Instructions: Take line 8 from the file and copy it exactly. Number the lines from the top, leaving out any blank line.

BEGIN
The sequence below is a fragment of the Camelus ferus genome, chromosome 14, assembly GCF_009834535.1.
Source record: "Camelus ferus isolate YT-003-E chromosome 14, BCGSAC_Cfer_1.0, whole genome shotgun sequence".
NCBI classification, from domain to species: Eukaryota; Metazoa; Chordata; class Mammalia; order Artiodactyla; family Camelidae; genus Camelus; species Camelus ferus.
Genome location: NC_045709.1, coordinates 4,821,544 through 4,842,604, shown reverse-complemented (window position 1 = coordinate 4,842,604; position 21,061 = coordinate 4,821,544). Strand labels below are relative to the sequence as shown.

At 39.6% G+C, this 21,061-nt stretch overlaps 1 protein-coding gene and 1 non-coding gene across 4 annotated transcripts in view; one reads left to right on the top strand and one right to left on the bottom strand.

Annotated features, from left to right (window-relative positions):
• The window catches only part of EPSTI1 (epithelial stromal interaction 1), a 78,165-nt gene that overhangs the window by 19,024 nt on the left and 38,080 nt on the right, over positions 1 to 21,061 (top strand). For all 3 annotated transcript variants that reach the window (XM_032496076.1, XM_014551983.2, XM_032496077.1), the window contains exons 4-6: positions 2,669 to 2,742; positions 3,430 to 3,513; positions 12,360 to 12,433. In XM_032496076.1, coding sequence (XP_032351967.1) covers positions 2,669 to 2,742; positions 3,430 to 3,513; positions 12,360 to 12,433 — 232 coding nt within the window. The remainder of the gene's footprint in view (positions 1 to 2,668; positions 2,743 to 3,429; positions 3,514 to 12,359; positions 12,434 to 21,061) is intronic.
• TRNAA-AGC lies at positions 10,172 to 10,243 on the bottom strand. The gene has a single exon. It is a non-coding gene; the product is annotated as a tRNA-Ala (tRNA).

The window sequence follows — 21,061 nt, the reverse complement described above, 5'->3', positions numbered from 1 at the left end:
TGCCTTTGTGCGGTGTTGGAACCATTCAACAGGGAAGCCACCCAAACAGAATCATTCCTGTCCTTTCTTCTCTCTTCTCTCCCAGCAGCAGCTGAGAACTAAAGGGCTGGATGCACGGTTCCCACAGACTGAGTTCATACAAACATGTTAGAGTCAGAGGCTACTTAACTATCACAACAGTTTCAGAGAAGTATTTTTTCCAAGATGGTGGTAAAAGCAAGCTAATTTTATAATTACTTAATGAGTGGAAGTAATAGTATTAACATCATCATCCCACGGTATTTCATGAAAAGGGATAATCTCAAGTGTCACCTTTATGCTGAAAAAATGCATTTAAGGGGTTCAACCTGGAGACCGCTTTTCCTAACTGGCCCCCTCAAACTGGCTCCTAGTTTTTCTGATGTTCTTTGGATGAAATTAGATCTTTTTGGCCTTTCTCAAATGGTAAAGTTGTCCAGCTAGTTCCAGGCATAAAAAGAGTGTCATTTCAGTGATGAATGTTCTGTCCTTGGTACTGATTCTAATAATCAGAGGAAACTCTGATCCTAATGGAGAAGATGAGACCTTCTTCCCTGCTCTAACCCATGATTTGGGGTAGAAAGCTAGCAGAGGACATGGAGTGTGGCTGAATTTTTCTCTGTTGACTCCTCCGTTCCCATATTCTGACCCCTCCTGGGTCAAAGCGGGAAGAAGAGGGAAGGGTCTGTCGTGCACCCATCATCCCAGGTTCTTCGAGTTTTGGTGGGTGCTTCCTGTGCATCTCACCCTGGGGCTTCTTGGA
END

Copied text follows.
• TRNAA-AGC lies at positions 10,172 to 10,243 on the bottom strand. The gene has a single exon. It is a non-coding gene; the product is annotated as a tRNA-Ala (tRNA).